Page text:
NRA Board of Directors and Officers elections in the rearview. Was there a curveball?

AP Photo/Lisa Marie Pane

The National Rifle Association Annual Meeting has come and gone. Cam did some extensive coverage on different aspects of the meeting, in particular the Leadership Forum and presidential hopefuls present. From all accounts, the NRAAM was a success, with the NRA stating there were 77,246 attendees this year. Both the results for the NRA Board of Directors election, and the nominating of the organization’s officers results are in.


The April 15, 2023 “Report of the 2023 Committee on Elections” stated that there were 2,535,798 ballots sent out to voting members. The election was for 25 directors to fill three-year terms, all ending in 2026. Of the over two and a half million ballots, 78,327 were returned, with 75,454 considered “valid,” and 2,873 “invalid.” One other individual was elected to fill a seat voided after the passing of Dave Butz, and that term ends in 2025. The position of 76th Director was also voted on by the membership present at the NRAAM.

According to a letter slipped under NRA board member Willes Lee’s door, on April 17, 2023, the nominating committee for officers positions reported that they had met on April 16, 2023. The nominating committee reported back the following nominations for officers:

Charles L. Cotton for President
Bob Barr for First Vice President
David G. Coy for Second Vice President
Wayne LaPierre for Executive Vice President
John C. Frazer for Secretary
Sonya B. Rowling for Treasurer

Lee’s Facebook and Twitter posts all brought up something that was rather shocking to him, he was not nominated to continue on as the First Vice President of the NRA.

Wonderful annual meeting. Huge success for freedom. Thanks to each and every one who made  this happen, and especially all who attended and supported NRA’s Defend the Second statement event. You’ll hear soon just how huge, it is a loud message. Thank you to Indiana patriots.

Got this slipped under the door tonight. Oh. Congratulations to the (new) team nominated to be officers. (Uh, no one told me they were in Exec Session.)

More on this later bc …. another early tomorrow morning. (PS- I’m still in Indianapolis, inside joke.)


Lee sent out an additional post, referring to the situation somewhat in jest.

Certainly of importance, tho also politics. Through the night, received messages & DMs. Some fun or funny, some biting – towards me and/or NRA, some complementary. Friend’s call  before o’dark-thirty (of all nights to NOT be on silent) asking if I were still attending Board meeting.)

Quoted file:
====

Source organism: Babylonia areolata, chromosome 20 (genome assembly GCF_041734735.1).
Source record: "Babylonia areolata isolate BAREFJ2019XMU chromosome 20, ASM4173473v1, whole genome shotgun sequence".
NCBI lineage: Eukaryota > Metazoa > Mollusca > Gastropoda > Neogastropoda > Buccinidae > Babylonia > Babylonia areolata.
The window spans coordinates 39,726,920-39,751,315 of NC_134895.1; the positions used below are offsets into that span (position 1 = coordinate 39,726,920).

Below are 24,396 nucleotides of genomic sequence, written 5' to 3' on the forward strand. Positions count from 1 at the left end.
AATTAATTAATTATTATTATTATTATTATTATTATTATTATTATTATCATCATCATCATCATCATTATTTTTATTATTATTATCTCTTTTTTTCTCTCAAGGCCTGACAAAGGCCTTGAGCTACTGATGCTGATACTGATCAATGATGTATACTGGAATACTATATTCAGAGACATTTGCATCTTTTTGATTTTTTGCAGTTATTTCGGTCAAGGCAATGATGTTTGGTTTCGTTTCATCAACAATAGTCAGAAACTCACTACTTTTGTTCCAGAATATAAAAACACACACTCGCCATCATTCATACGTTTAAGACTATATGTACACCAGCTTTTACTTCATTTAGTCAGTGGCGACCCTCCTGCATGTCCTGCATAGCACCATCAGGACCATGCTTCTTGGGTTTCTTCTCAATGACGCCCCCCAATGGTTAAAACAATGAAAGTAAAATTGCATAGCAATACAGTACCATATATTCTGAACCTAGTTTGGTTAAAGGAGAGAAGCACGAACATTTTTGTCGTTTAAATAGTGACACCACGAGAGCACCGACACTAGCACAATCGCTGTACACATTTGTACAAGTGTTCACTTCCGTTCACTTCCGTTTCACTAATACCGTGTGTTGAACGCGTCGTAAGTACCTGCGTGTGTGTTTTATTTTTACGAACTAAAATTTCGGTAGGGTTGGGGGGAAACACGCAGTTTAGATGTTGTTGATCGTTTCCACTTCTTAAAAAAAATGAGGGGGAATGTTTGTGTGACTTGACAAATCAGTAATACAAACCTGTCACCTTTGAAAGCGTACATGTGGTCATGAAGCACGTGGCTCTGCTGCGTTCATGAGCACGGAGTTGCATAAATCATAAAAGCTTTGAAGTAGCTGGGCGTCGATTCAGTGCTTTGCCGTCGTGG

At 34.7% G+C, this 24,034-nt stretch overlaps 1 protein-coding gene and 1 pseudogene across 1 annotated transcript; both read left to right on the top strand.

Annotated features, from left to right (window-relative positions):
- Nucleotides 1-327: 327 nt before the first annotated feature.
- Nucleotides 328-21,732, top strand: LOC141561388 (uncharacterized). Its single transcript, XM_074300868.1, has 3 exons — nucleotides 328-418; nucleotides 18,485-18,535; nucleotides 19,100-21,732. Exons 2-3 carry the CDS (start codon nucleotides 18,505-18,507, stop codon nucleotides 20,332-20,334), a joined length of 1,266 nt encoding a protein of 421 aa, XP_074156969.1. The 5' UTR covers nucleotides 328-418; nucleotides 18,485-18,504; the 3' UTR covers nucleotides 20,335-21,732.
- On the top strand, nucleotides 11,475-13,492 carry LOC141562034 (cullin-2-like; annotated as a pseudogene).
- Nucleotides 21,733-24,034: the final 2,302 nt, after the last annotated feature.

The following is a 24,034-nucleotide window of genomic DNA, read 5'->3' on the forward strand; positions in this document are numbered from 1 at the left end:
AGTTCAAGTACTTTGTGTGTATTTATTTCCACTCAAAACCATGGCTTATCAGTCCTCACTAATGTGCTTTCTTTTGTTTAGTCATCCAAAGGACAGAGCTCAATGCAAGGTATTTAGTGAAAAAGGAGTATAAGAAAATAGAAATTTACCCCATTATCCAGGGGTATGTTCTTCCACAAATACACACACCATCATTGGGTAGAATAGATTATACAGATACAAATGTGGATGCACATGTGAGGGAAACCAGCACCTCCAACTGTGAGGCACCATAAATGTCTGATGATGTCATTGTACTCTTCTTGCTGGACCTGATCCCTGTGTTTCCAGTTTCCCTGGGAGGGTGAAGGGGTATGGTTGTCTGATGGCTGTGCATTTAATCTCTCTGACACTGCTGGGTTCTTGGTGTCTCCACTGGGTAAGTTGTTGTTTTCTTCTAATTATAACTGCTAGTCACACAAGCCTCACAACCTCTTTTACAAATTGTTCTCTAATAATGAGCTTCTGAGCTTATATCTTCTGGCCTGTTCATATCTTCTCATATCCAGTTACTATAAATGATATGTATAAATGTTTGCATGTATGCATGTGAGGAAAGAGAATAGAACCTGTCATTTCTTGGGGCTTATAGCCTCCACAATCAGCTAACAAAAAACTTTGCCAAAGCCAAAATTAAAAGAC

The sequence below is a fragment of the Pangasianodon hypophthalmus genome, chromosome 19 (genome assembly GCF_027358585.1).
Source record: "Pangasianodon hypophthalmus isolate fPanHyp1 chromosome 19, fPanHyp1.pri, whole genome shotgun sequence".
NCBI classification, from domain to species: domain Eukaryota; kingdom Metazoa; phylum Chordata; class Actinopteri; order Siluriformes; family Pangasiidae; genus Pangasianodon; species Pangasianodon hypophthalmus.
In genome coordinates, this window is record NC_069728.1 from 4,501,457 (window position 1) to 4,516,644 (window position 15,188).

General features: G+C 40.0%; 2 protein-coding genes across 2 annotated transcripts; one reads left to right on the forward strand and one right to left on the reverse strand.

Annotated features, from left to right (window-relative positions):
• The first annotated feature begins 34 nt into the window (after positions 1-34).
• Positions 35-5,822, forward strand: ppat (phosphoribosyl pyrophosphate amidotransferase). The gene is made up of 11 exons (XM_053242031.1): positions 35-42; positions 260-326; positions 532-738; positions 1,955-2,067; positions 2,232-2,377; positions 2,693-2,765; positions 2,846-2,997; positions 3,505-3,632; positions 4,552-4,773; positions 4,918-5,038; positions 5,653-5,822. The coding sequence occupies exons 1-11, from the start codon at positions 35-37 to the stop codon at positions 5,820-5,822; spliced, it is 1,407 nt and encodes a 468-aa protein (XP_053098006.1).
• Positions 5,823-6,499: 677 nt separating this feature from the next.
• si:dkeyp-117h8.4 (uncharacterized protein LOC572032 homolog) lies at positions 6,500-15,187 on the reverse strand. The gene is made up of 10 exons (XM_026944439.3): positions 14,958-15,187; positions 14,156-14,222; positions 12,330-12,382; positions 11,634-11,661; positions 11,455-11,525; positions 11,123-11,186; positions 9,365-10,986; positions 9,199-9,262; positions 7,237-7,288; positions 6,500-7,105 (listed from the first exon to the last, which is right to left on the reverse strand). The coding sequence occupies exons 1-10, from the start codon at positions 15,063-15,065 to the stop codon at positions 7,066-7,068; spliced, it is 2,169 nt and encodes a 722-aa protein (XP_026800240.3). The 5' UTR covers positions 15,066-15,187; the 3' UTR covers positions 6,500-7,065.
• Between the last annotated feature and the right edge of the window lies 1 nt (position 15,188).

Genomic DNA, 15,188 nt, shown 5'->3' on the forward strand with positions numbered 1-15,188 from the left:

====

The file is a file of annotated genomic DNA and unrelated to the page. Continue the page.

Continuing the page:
Sad but best text “Oh. No. They Ollie’d you, at annual meeting, in Indianapolis. lol” in a reference to us dumping North here in 2019. Folks, not yet. Update later.

What’s the actual reasoning and motivation behind the leadership mix-up? Who knows. There’s speculation on what could have gone on, but there’s nothing substantiated, and I refuse to report on rumors. Given the current state of the NRA and them dealing with a legal battle in New York, we’re not likely to get any further information until the litigation is over. Any background noise and negativity about all the other matters, there’s not much that the public at large is going to know until things are settled.

Everyone I spoke to who attended the NRAAM seemed to really enjoy themselves this year. Social media feeds were full of patriots having a good time, checking out gear, meeting new friends, and enjoying the company of other showgoers. I’ll admit I had a touch of the FOMO, due to not being able to attend. The 77,246 attendees shows that the NRA is – as it should be – a popular organization. Earlier this year I did attend the Great American Outdoors Show, an NRA run event, and they noted a 21% increase in attendance over last year, with a whopping 200,000 people having attended.


Having a new slate of directors, some new, some old; and a mix-up of some of the officers, I’m optimistic to see where the NRA goes in 2023 through 2024. They have a large shadow to get around though – after all, NYSRPA v. Bruen was an NRA suit. I’ll be standing by to report on their next “hold my beer moment,” when there’s something epic to talk about.

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